hair. But the fleeting look on his face was an unforgettable combination 
of erotic and homicidal excitement.

Schrieber's Iago had boundless contempt for his victims, correctly 
anticipating all their reactions, and affecting total control over his 
own emotions  --  but he clearly hadn't expected Desdemona to come so 
close to crying in his arms, and in that brief moment, we saw naked 
uncontrolled emotion on his face. It still gives me chills to remember it.

Lynn Brenner

[3]-----------------------------------------------------------------
From:       Lynn Brenner <This email address is being protected from spambots. You need JavaScript enabled to view it.>
Date:       Thursday, 30 Apr 2009 14:08:49 EDT
Subject:    Re: Playing Iago, etc

 >In a long-ago production of "Romeo and Juliet", John Wood as Capulet
 >raged against his daughter for refusing to marry Paris   --   but broke
 >into tears in the midst of his rage.

<Thus making complete hash of the plot, which demands that Juliet find 
herself trapped with no exit.>

Nonsense! Surely Capulet's tears were for himself. After all the trouble 
and expense he has gone to  --  raising Juliet, decking her out in 
costly finery, paying for all those music lessons, arranging a good 
marriage  --  the ungrateful girl is going to make him a laughingstock 
in front of Paris's family and the rest of the nobility. It's more than 
enough to make the poor man weep in rage and self-pity!!

The tears make him human, but they don't make him sympathetic.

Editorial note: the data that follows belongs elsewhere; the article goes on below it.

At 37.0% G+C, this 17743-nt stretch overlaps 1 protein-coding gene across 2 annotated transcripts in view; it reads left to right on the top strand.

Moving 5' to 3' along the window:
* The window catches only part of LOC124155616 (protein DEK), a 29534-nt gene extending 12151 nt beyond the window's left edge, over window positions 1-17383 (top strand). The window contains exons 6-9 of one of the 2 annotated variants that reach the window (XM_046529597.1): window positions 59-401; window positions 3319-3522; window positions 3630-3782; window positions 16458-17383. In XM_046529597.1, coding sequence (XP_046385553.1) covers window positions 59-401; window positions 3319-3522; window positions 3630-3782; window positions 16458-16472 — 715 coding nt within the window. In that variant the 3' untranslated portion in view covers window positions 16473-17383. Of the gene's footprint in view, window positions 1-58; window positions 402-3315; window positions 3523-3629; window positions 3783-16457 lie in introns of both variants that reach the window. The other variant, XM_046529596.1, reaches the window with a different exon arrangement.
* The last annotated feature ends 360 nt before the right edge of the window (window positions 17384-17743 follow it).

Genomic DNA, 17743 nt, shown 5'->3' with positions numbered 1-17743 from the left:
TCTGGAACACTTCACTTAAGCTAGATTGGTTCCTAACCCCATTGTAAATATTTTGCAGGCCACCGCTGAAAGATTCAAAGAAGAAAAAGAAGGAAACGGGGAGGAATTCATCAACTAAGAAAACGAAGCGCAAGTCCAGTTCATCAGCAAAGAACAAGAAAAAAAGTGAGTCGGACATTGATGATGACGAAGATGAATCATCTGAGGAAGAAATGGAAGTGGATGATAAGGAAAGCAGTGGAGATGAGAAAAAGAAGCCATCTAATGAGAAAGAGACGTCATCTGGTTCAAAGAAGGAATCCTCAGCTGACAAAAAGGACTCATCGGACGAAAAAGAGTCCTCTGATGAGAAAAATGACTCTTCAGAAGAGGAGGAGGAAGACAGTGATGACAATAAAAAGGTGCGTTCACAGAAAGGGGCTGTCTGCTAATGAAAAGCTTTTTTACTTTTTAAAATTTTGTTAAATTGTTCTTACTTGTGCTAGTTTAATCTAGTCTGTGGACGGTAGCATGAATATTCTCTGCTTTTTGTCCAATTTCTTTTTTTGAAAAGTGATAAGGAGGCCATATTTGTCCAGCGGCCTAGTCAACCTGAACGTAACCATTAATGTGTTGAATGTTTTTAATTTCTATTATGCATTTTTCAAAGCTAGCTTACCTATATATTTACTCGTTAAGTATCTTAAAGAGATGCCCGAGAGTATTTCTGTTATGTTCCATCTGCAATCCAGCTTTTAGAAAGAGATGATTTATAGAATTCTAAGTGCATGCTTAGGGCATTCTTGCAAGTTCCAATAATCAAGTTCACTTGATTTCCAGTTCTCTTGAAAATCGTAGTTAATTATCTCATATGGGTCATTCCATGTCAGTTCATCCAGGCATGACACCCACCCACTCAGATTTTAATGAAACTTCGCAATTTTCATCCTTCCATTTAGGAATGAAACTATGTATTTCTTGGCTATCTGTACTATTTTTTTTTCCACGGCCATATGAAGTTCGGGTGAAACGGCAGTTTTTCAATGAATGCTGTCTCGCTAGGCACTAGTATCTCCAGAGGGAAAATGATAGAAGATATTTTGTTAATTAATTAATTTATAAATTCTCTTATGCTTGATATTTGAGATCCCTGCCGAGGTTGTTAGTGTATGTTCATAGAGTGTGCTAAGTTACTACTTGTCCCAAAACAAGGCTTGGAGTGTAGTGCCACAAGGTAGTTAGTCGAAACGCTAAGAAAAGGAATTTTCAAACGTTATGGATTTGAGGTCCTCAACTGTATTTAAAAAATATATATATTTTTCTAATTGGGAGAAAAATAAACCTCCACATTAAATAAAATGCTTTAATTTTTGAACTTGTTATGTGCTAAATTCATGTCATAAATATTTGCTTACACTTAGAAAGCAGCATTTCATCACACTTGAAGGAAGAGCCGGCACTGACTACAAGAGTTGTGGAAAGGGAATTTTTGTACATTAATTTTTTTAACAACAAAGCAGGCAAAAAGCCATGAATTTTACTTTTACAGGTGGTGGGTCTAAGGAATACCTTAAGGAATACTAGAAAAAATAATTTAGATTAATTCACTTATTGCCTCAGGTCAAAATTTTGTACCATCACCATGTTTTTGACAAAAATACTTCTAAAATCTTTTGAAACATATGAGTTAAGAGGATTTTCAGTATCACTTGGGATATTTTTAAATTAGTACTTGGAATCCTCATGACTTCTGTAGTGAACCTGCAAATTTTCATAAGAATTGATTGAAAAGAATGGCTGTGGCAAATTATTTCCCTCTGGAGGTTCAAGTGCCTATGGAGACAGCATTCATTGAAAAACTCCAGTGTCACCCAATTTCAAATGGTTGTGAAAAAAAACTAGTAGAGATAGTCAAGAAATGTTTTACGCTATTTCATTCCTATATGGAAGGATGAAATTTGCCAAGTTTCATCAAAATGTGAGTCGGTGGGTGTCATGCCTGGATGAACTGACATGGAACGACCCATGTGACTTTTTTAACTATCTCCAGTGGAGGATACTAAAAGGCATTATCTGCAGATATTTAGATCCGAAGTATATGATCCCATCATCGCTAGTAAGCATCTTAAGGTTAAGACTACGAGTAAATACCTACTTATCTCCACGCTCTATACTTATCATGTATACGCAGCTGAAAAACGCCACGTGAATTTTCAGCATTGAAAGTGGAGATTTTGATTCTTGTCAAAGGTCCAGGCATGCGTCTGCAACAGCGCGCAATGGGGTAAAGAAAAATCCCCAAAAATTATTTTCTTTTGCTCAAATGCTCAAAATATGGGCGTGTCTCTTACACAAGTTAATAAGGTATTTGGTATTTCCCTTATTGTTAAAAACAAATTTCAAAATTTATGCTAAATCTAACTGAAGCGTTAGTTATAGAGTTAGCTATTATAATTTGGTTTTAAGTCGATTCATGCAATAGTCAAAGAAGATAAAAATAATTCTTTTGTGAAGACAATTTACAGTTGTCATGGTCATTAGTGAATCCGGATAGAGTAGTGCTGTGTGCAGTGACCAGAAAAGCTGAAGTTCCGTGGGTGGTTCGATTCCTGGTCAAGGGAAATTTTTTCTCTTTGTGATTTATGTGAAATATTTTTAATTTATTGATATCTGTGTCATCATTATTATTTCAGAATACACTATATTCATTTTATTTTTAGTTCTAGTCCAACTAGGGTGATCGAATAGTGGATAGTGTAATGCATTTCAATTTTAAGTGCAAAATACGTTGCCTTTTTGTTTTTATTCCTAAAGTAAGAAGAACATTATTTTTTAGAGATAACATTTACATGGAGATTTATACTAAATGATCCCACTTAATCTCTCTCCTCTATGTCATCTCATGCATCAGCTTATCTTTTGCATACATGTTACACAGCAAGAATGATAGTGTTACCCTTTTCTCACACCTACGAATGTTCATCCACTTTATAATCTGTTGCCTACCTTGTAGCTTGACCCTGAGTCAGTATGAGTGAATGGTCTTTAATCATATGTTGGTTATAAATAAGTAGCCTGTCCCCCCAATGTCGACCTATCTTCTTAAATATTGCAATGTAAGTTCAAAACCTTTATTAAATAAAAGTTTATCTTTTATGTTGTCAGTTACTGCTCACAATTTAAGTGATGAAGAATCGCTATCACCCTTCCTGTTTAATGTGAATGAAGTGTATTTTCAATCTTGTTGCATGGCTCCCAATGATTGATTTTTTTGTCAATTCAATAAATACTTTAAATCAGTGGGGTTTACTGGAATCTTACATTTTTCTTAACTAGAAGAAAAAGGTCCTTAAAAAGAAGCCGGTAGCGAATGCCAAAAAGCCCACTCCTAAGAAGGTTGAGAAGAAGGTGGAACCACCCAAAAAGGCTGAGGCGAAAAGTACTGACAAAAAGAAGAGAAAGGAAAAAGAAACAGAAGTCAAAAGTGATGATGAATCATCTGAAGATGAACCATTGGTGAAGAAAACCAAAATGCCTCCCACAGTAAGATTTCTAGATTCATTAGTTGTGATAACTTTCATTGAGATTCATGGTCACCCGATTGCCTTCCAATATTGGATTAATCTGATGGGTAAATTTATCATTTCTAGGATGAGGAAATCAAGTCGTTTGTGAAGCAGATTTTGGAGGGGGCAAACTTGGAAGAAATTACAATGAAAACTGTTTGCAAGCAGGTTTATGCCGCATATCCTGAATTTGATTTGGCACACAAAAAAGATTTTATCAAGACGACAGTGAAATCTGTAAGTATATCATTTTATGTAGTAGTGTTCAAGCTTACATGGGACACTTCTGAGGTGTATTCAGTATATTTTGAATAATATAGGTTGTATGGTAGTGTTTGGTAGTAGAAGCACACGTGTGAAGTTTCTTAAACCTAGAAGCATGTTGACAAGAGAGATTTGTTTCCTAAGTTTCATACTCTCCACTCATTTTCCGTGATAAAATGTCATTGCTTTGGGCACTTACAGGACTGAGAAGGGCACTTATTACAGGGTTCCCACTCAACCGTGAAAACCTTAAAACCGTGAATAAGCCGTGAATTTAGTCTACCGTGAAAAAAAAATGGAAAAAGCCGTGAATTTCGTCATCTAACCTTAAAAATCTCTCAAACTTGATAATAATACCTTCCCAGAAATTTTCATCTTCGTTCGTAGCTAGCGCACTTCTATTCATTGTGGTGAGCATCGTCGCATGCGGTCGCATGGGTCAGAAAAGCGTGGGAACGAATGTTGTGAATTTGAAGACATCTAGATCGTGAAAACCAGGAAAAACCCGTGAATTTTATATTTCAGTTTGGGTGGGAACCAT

Nine times out of ten at least, playing a villain for sympathy is 
self-indulgence: It's the actor, not the character, who wants to be liked.

Besides, if Shakespeare wants the audience to like a villain, you can be 
sure they will. Richard III is irresistibly charming despite being 
ruthlessly evil; but I'm hard put to think of a less likeable character 
than Iago. I don't feel any twinges of sympathy for Capulet, either. 
That doesn't mean they're not human; in drama as in life, there are 
human beings one can't stand.

Lynn Brenner

[4]-----------------------------------------------------------------
From:       Alan Pierpoint <This email address is being protected from spambots. You need JavaScript enabled to view it.>
Date:       Thursday, 30 Apr 2009 14:56:50 -0400
Subject: 20.0204 Playing Iago
Comment:    Re: SHK 20.0204 Playing Iago

Joseph Egert writes:

Budding? Both Othello and Iago have been trained serial killers for much 
of their lives in the endless wars that make ambition virtue.

Okay, veteran serial killer. But are you suggesting that all soldiers, 
or all soldiers who kill people, are serial killers, or on the same 
moral plane as Iago? Are you putting Othello on that plane?

[5]-----------------------------------------------------------------